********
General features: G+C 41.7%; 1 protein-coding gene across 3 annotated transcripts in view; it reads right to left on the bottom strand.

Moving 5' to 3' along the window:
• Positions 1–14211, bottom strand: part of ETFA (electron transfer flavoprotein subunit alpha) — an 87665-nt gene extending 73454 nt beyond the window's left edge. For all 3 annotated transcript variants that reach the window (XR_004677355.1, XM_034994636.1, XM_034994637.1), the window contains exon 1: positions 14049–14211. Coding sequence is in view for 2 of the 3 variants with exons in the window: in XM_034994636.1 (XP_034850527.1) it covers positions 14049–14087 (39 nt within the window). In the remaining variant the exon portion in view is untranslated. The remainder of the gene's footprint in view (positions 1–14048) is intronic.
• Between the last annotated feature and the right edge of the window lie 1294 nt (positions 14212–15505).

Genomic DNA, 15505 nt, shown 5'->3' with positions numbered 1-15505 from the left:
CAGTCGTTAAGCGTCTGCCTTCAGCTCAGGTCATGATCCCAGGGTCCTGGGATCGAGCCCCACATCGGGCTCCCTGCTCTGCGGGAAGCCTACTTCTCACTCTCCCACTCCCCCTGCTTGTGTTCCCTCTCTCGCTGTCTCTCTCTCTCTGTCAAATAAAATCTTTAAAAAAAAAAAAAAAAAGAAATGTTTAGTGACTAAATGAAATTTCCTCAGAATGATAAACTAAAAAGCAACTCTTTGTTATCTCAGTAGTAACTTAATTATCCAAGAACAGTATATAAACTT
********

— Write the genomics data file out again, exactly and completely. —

General features: G+C 41.7%; 1 protein-coding gene across 3 annotated transcripts in view; it reads right to left on the bottom strand.

Moving 5' to 3' along the window:
• Positions 1–14211, bottom strand: part of ETFA (electron transfer flavoprotein subunit alpha) — an 87665-nt gene extending 73454 nt beyond the window's left edge. For all 3 annotated transcript variants that reach the window (XR_004677355.1, XM_034994636.1, XM_034994637.1), the window contains exon 1: positions 14049–14211. Coding sequence is in view for 2 of the 3 variants with exons in the window: in XM_034994636.1 (XP_034850527.1) it covers positions 14049–14087 (39 nt within the window). In the remaining variant the exon portion in view is untranslated. The remainder of the gene's footprint in view (positions 1–14048) is intronic.
• Between the last annotated feature and the right edge of the window lie 1294 nt (positions 14212–15505).

Genomic DNA, 15505 nt, shown 5'->3' with positions numbered 1-15505 from the left:
CAGTCGTTAAGCGTCTGCCTTCAGCTCAGGTCATGATCCCAGGGTCCTGGGATCGAGCCCCACATCGGGCTCCCTGCTCTGCGGGAAGCCTACTTCTCACTCTCCCACTCCCCCTGCTTGTGTTCCCTCTCTCGCTGTCTCTCTCTCTCTGTCAAATAAAATCTTTAAAAAAAAAAAAAAAAAGAAATGTTTAGTGACTAAATGAAATTTCCTCAGAATGATAAACTAAAAAGCAACTCTTTGTTATCTCAGTAGTAACTTAATTATCCAAGAACAGTATATAAACTT